Place a rack in the upper third of the oven and preheat oven 375˚F. Combine all ingredients in a large, shallow baking pan.  Roast rhubarb, stirring only once, for 3-4 hours or until stalk fibres are broken down and surface has a brown, caramelized appearance. If canning with sterilized equipment, can immediately; otherwise, set aside for half an hour to cool, then transfer to containers and refrigerate or freeze until use.


Rhubarb Gin

One of my favourite uses, this one is too simple to write down in recipe form: just chop up a cup or so of rhubarb and pop the pieces in a bottle of your favourite gin. Seal, refrigerate, and leave for 5-7 days. Strain out the rhubarb pieces and return the gin to a clean bottle. Enjoy with tonic water on a warm summer evening.

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May 30, 2011

Rhubarb All(spice) Stars

4:46 pm | 1 Comment » |

Sorry I’ve been MIA recently, folks—I’ve been busy working on my book. That’s right, my book! It’s called A Taste of the Maritimes: Local, Seasonal Recipes for the Whole Year. You can take a look the write up on the Nimbus website here (and you can buy it in bookstores or from Ellora in October.)

Anyway, on to pie. Baking individual-sized pies in short, glass jars is all the rage now–try it and you’ll see why. Not only are they cute, but they’re easy to preserve and give as gifts. I used a combination of 250 mL and 500 mL jars for these seasonal rhubarb pies. After you bake them you can put a canning jar lid on top for convenient storage in the refrigerator. Supposedly you can even freeze them with the lids on before baking then bake from frozen any time of the year, although I haven’t tried that yet.

 I’m pleased to say my own rhubarb is growing like gangbusters (glad SOMEONE likes all this cool, drippy weather) but I’ve made so much compote recently that I needed to buy rhubarb from Broadfork Farm for this recipe. It was just as fresh and intensely flavoured as my own–not my usual experience buying rhubarb, even at the farmers’ market. I’m pretty dang enthusiastic about Broadfork–if you’re at the Lunenburg or Hubbards market, stop by and say hello to Shannon and Byron and check out fabulous offerings. I bought these radishes from them last week, for instance:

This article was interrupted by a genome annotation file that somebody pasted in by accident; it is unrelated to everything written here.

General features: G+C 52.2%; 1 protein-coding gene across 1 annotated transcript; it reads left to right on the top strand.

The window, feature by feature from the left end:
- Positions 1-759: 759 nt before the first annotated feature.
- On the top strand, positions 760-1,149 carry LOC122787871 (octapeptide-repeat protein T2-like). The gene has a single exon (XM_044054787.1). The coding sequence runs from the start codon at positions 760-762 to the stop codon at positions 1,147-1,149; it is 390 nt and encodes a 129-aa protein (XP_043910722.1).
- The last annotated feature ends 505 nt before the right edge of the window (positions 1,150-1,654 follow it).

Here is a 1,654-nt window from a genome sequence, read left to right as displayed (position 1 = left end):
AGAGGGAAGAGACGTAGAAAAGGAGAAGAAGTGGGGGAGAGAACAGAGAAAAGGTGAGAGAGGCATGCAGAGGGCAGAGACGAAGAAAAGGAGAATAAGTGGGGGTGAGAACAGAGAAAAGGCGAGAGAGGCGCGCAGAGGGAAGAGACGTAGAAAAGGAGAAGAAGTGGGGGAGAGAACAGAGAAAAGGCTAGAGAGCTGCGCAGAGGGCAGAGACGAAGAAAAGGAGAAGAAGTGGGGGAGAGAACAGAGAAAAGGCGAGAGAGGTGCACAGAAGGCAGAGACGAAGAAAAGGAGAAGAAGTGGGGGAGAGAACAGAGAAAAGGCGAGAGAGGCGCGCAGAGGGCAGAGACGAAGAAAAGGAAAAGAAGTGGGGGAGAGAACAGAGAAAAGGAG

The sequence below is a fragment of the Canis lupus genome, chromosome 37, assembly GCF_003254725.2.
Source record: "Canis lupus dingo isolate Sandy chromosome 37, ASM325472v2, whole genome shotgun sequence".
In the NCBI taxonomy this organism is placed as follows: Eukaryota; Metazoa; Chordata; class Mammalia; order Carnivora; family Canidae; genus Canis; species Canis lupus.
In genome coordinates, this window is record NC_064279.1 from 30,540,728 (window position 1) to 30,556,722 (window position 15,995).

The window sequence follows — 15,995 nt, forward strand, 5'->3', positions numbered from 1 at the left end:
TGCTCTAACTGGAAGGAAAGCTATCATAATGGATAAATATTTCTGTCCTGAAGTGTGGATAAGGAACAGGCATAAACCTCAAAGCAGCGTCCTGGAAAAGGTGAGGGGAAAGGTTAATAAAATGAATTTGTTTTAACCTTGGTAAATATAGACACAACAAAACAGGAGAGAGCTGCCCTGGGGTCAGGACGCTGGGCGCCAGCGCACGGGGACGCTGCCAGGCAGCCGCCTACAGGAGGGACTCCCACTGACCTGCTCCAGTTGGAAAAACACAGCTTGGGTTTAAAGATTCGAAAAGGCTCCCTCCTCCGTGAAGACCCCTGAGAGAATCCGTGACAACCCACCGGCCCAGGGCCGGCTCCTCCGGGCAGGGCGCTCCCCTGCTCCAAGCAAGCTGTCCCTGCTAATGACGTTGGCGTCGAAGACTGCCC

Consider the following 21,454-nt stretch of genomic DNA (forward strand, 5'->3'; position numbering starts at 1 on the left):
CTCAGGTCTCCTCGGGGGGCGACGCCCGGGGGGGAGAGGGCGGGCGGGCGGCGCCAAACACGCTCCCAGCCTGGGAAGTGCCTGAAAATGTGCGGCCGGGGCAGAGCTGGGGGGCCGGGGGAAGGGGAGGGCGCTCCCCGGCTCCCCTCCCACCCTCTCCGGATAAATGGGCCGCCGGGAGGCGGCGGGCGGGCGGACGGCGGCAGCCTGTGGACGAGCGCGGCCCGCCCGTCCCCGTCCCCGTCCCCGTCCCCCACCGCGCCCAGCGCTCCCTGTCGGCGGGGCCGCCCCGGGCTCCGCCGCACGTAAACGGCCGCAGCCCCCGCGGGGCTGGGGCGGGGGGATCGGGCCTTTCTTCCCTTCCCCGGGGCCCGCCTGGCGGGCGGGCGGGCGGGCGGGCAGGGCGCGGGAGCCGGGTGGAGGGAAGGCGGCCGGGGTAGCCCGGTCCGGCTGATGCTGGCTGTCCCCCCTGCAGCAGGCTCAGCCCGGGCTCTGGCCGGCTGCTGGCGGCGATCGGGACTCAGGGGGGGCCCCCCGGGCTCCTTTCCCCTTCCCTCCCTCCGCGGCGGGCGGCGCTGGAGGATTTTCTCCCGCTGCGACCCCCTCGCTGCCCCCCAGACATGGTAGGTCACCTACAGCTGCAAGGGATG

Really, who can resist?  

Rhubarb All (spice) Stars


1 batch pie crust (any standard pie crust will do; I confess to buying  buying premade pie dough because I am a cheater cheater cheater, but it’s really not all that hard to make your own; try this recipe  for solid results.)

3 cups (750 mL) chopped rhubarb


1-1/2 cups (375 mL) white sugar

1 1/2 teaspoon (7.5 mL) ground allspice

1 cup (250 mL) sour cream

1/3 cup (75 mL) all-purpose flour


Preheat oven to 450˚F (230˚C).

Make (or unbox) your pie crust and roll it out. Using a small cookie cutter, cut out several shapes for topping the pie later (this step isn’t necessary, but it only takes a minute and makes for a pie you’ll want to show off). Set cut shapes aside–I just cut them on a cutting board then put the cutting board in the refrigerator while I complete the innards of the pie.

Press pie dough evenly down into your jars (you don’t need to butter them first, just make sure they’re clean and dry). Fill jars up to the rim.
Disribute sliced rhubarb between jars. They should be filled about 2/3 of the way up.

Mix up all remaining ingredients with a whisk or a fork until fully integrated to create custard.

Pour custard over rhubarb–mixture should come to just below the rim of the pie.